In recent months, as the student strike in Québec has come to dominate the headlines, I have found myself repeating a very similar message in discussions with students, friends, neighbours and colleagues. The mainstream media has been very successful at framing this conflict in the narrowest of terms; as being strictly about students not wanting to pay a $1,625 tuition increase. With such a simplistic framing of the issue it has been very easy for people to agree with commentators who characterize Québec students as irrational and entitled because they already pay the lowest tuition in Canada.

The problem with this analysis is that if indeed this movement is merely about irrational, entitled students, how does one explain the series of historic demonstrations of between two and four-hundred-thousand people? How does one explain the fact that these demonstrations were filled not just with students, but with teachers such as myself, university and Cégep [college] professors, parents, senior citizens groups, union members, etc.? There’s something missing from the simplistic picture the media is offering us.

In examining the student strike within its broader historical and political context, I hope to offer a more complete picture of the issue. In so doing I also hope to articulate why, as a public school teacher and as a citizen of Québec, I find it important to actively support the movement for accessible education.

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October 18, 2012

Op-ed on Private School Subsidies and Two Letters in Response

Opinion: For my son, English high schools failed

By Juliet Waters | Published October 12, 2012 by the Montreal Gazette

MONTREAL — I always expected my children to follow my educational path, more or less: French elementary school to develop a good accent, English high school to develop writing.

Every time I went to alumnae dinners at Sacred Heart School, it seemed tuition had doubled from what it had been at the time of the last dinner. So I figured, no problem: it will be public school for my children. Back in my day, education at a Catholic confessional school was pretty close to that. I had schoolmates from hard-working immigrant families, neighbouring suburbs, Kahnawake (Sacred Heart was once a boarding school) and the wealthiest parts of Westmount. When I went to Marianopolis, I made friends from great public schools.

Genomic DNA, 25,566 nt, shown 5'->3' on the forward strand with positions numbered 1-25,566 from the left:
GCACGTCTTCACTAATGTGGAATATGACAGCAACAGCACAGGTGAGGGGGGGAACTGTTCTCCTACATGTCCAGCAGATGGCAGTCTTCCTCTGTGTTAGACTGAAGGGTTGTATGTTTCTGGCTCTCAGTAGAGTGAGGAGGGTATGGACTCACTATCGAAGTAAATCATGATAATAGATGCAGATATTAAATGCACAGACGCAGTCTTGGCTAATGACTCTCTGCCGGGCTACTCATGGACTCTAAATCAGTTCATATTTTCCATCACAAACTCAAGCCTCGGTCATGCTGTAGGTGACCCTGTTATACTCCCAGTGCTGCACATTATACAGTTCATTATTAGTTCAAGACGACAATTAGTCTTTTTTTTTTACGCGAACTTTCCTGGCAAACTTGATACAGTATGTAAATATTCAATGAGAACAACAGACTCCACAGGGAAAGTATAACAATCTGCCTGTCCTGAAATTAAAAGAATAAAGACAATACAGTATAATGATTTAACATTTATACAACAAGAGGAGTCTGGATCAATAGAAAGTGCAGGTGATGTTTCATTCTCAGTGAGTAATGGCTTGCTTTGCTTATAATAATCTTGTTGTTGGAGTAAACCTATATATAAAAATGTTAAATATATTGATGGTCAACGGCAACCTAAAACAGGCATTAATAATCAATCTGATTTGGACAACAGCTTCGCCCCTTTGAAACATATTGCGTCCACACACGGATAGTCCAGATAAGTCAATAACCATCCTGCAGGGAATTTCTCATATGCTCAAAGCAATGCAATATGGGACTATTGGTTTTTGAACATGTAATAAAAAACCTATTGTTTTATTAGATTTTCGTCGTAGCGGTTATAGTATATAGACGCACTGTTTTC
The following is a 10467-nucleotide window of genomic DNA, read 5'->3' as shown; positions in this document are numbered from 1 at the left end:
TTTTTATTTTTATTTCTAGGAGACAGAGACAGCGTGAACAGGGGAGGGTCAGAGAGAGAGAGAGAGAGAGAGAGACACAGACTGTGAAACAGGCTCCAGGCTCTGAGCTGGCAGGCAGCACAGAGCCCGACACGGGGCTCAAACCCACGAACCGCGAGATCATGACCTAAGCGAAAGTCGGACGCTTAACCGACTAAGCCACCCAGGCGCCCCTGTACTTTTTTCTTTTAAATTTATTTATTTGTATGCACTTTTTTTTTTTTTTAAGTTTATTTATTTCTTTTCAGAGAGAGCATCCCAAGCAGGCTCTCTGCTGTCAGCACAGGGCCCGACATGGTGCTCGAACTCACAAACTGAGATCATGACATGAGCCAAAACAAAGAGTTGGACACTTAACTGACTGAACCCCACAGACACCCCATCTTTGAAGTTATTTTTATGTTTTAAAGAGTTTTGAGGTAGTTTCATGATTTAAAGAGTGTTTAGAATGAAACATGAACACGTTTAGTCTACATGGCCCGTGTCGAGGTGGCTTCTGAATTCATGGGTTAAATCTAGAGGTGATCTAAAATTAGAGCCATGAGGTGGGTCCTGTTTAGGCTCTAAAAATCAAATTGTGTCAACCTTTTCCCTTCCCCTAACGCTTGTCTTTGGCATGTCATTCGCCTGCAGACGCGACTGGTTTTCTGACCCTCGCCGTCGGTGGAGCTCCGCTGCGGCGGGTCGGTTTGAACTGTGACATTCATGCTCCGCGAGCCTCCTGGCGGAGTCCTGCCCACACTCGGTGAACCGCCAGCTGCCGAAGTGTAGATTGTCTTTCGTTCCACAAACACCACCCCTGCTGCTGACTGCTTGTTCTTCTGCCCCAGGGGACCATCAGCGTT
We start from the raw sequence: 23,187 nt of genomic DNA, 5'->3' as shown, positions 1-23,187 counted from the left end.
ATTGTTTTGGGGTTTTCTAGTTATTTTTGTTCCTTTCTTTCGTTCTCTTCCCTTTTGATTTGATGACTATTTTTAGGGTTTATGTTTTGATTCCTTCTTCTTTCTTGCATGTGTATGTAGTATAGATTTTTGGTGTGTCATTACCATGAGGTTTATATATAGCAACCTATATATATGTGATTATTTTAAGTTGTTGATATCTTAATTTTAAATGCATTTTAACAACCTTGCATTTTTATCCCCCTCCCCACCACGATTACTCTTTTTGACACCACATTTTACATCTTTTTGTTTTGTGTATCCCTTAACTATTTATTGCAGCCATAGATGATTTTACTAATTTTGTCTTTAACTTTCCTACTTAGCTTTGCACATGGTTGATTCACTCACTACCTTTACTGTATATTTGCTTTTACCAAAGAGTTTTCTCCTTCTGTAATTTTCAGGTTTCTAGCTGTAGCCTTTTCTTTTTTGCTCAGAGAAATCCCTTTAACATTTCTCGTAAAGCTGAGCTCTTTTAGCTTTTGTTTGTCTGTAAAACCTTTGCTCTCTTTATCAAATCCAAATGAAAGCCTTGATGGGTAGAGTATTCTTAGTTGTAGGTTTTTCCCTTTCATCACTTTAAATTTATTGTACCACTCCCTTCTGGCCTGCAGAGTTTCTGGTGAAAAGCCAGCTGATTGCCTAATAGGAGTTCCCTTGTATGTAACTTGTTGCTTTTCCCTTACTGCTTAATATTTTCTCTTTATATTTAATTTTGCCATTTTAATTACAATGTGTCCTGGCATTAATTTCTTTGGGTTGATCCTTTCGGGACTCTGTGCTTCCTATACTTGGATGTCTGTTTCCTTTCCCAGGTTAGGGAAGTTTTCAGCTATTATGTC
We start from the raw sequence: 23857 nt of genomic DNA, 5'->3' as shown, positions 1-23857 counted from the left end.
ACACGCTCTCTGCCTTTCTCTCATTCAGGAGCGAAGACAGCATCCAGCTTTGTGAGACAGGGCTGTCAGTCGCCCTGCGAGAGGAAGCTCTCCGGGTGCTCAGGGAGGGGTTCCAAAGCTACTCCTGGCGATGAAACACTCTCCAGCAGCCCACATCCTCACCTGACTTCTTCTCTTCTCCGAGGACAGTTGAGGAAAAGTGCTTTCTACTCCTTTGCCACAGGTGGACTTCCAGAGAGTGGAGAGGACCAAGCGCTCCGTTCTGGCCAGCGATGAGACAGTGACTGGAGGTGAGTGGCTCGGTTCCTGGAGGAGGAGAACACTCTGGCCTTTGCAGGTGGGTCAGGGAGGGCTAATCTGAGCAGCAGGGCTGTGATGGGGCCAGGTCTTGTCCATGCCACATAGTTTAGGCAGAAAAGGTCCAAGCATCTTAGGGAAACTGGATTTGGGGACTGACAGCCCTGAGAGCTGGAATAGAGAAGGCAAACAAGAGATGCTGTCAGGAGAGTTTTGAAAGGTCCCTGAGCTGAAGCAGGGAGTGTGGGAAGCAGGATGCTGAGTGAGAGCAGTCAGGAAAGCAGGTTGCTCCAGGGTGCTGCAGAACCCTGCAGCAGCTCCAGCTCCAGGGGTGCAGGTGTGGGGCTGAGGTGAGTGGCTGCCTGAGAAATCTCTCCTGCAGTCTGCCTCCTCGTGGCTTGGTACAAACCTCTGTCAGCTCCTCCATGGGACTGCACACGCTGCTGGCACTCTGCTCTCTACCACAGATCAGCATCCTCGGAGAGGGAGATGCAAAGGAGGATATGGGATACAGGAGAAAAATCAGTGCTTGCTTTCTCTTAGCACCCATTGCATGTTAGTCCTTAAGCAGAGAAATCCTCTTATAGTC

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Letter: Private schools are out of reach for most families

By Robert Green | Published October 15, 2012 by the Montreal Gazette

While I certainly respect Juliet Waters’s decision to do what’s best for her child, her assertion that Quebec’s private schools are meeting the needs of the “lower middle class” is something of a stretch. The average Quebec household enjoys just $53,000 in disposable income. For single-parent households that number drops to just $28,400. It is therefore hard to imagine that, even with some form of subsidy, an average Quebec household could afford the $3,000 per student per year fees charged by many French-language private schools. These numbers illustrate the reality that private schools subsidized by the taxes of all Quebecers are out of reach for the majority of families.

This perverse situation where working class families are subsidizing the education of elites should be opposed by all citizens who believe that educational opportunities should exist for all Quebecers, not just those with above average incomes.

Letter: Public schools serve the common good

By Eric Houde | Published October 13, 2012 by the Montreal Gazette

Education Minister Marie Malavoy has political courage I never thought I would see in my lifetime.

The end of subsidies to private schools that choose their students based on admission tests would allow for the rebuilding of our very damaged public education system. Without the subsidy, much of the ordinary (francophone) middle class will be forced to re-invest their children in the public system. That will lead to a not-so-miraculous rise in its success rates. It will also strengthen the culture of achievement for everyone by having more strong, motivated students in the public classroom and vocal middle class parents as stakeholders in the public system. Let us remember that in Montreal, about 35 per cent of secondary students are enrolled in private schools. Compare that to Toronto’s 6 per cent. This has been a disaster for our public schools and thus for our democracy.